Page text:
For a Packaged Deal onboard Concordia I

25 May 2012

Costa Concordia – Press release # 4

Tomorrow, Saturday May 26, in Marseille, will occur the maiden voyage of the MSC Divina, aka the new mass destruction weapon of the cruise industry. It means destruction of the pleasure of being at sea, of the environment, landscapes, and of human dignity. These tourist transports are like huge containers of tools for globalization and sociological mass phenomena. Sophia Loren will be the godmother of the MSC Divina. This is perhaps her best character, but not her best film.

As for Robin des Bois, the MSC Divina is a cynical hell for cruise passengers who pop champagne in Marseille and proclaim their optimism only 500km from the Costa Concordia‘s wreckage, where pollution and some of the bodies from the shipwreck have yet to return to the island of Giglio.

After Costa Concordia‘s shipwrecking, MSC Cruises and Costa Cruises adopted measures to alleviate the drop in reservations. Both companies conformed to retail strategies: special offers, free spots for children, two-for-one pricing, a 30% premium on life jackets, and more. But the safety of nearly 5,000 potential victims aboard monstrous ships such as the MSC Divina is no joke: there are 3,502 passengers and 1,370 crew members- most of whom do not possess nautical skills. Trade or hotel businesses employees coming from all over the world –except for Europeans, who’re too expensive – must not be mistaken for sailors.

Concerns and strong criticism accompany the uncontrolled growth of marine tourism where glamour masks the creepiness which resides in the extreme and unresolved difficulties that might occur the day when 5000-8000 people have to be evacuated because of a fire, a storm, a collision, or an attack. The evacuation slides fitted to the MSC Divina, allowing one passenger to leave every 7 seconds onto something reminiscent of Géricault’s Raft of the Medusa, do not alleviate concerns – far from it.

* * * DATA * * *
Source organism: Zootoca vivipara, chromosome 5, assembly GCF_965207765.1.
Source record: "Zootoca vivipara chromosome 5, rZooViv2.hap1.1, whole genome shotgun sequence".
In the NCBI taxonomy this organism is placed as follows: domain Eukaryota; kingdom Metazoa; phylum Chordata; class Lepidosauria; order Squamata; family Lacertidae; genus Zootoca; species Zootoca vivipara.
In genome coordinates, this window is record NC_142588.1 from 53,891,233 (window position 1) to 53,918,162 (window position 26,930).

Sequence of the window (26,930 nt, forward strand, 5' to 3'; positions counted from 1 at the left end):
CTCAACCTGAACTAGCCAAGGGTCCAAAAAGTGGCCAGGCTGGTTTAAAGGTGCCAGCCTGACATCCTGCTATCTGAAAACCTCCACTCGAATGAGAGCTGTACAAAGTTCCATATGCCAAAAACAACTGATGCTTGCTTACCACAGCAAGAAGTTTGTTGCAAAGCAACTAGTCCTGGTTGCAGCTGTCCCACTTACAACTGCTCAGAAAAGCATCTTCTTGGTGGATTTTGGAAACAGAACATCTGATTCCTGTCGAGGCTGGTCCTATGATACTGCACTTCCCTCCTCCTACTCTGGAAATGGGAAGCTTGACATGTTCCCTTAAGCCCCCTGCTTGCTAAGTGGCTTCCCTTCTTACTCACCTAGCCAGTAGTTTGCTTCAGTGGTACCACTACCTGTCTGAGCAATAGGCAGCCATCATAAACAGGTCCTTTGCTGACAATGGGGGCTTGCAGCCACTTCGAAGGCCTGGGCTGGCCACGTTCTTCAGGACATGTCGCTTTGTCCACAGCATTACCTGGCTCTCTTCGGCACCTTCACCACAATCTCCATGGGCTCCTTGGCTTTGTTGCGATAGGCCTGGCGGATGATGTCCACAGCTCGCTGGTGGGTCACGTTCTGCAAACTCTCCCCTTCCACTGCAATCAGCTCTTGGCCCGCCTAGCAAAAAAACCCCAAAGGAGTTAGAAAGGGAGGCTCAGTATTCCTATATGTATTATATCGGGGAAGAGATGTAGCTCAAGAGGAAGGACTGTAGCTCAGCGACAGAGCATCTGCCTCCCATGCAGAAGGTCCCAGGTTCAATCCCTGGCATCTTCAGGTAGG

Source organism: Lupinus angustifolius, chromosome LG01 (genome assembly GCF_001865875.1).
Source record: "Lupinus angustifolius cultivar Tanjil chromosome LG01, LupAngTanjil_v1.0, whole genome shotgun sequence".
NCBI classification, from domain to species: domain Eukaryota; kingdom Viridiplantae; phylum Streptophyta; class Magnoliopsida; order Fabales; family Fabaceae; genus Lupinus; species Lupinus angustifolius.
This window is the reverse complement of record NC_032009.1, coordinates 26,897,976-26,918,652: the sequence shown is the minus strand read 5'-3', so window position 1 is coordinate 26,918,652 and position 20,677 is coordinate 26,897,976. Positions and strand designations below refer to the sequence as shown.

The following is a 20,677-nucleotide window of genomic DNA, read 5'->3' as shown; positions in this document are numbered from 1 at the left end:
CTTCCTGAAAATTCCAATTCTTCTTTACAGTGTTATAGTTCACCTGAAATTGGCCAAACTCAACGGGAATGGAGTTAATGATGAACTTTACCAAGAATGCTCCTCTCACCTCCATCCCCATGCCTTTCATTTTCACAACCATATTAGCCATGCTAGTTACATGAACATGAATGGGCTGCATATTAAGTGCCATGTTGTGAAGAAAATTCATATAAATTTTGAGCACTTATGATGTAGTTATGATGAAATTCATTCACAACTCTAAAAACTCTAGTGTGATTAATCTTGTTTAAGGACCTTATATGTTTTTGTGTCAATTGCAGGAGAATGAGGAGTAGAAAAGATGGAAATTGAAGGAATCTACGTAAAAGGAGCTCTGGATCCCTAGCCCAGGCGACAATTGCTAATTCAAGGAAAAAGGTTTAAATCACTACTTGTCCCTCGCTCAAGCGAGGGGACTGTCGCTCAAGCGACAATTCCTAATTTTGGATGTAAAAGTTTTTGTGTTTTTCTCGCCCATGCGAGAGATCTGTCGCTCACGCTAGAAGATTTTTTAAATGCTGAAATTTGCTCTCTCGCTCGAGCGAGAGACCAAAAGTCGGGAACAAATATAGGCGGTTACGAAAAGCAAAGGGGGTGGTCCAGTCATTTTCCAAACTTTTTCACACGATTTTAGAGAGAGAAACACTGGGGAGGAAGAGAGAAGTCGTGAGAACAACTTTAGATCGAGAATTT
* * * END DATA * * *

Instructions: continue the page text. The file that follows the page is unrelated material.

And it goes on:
Prefects and maritime authorities, sea rescue workers, NGOs in the ports of call, ministers, and politicians raise their voices. The German Transport Minister just asked the question lingering on everyone’s mind, “Where will this megalomania lead to? There are cruises with 8,000 people on board and capacities of 10,000. The more people on board, the more danger there is. Everyone remembers the story of the Tour de Babel. We know how that ended.”

The Conference of the European Peripheral Maritime Regions – headquartered in Rennes- expressed, on the occasion of its last meeting on the very island of Giglio, on April 12 and 13, 2012, several recommendations regarding gigantic cruise ships. One of them is to prohibit or limit the incursions of giant ships in zones in which it is dangerous to navigate and in proximity to protected and fragile natural environments. The Conference said that the trend towards gigantism raises specific issues of towing, rescue, and evacuation procedures, and hopes that responses will be made in the near future at international, European, and national scales.

The European Union has initiated a revision of the May 2009 directive on safety rules and standards for passenger ships, and in October 2012 there will be a Ministerial Conference about the sea, under Cyprus’ chairmanship.

Both chances must be used to study and tie up a regulatory package for Concordia I, similar to and following the Erika regulatory packets.






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